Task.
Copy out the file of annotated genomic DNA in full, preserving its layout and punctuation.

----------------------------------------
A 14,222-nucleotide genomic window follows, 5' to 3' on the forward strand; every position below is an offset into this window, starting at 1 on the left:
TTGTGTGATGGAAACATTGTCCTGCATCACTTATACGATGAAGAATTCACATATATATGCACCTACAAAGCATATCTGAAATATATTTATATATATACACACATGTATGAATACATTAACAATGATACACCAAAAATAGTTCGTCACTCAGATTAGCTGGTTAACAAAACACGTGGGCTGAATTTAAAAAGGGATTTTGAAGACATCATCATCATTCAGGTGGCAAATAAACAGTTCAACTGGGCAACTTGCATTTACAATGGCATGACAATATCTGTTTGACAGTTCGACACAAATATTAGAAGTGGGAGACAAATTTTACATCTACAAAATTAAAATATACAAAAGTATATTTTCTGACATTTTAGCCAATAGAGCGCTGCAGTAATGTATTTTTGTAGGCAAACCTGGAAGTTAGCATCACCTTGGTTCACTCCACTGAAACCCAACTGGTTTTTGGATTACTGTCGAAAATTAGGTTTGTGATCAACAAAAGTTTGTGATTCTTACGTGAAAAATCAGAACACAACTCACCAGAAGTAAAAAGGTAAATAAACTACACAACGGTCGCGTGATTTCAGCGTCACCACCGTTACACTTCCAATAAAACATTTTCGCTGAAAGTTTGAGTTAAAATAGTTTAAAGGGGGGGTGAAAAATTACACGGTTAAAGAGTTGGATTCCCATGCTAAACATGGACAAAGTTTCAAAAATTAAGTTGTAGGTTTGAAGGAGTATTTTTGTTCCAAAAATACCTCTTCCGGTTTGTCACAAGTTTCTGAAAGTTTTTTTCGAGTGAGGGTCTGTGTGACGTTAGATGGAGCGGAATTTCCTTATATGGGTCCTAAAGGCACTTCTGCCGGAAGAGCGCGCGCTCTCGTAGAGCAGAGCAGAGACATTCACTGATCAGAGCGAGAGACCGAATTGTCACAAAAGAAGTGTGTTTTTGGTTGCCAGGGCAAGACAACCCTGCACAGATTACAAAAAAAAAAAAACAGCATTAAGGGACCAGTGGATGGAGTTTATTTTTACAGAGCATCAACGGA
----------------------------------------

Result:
A 14,222-nucleotide genomic window follows, 5' to 3' on the forward strand; every position below is an offset into this window, starting at 1 on the left:
TTGTGTGATGGAAACATTGTCCTGCATCACTTATACGATGAAGAATTCACATATATATGCACCTACAAAGCATATCTGAAATATATTTATATATATACACACATGTATGAATACATTAACAATGATACACCAAAAATAGTTCGTCACTCAGATTAGCTGGTTAACAAAACACGTGGGCTGAATTTAAAAAGGGATTTTGAAGACATCATCATCATTCAGGTGGCAAATAAACAGTTCAACTGGGCAACTTGCATTTACAATGGCATGACAATATCTGTTTGACAGTTCGACACAAATATTAGAAGTGGGAGACAAATTTTACATCTACAAAATTAAAATATACAAAAGTATATTTTCTGACATTTTAGCCAATAGAGCGCTGCAGTAATGTATTTTTGTAGGCAAACCTGGAAGTTAGCATCACCTTGGTTCACTCCACTGAAACCCAACTGGTTTTTGGATTACTGTCGAAAATTAGGTTTGTGATCAACAAAAGTTTGTGATTCTTACGTGAAAAATCAGAACACAACTCACCAGAAGTAAAAAGGTAAATAAACTACACAACGGTCGCGTGATTTCAGCGTCACCACCGTTACACTTCCAATAAAACATTTTCGCTGAAAGTTTGAGTTAAAATAGTTTAAAGGGGGGGTGAAAAATTACACGGTTAAAGAGTTGGATTCCCATGCTAAACATGGACAAAGTTTCAAAAATTAAGTTGTAGGTTTGAAGGAGTATTTTTGTTCCAAAAATACCTCTTCCGGTTTGTCACAAGTTTCTGAAAGTTTTTTTCGAGTGAGGGTCTGTGTGACGTTAGATGGAGCGGAATTTCCTTATATGGGTCCTAAAGGCACTTCTGCCGGAAGAGCGCGCGCTCTCGTAGAGCAGAGCAGAGACATTCACTGATCAGAGCGAGAGACCGAATTGTCACAAAAGAAGTGTGTTTTTGGTTGCCAGGGCAAGACAACCCTGCACAGATTACAAAAAAAAAAAAACAGCATTAAGGGACCAGTGGATGGAGTTTATTTTTACAGAGCATCAACGGA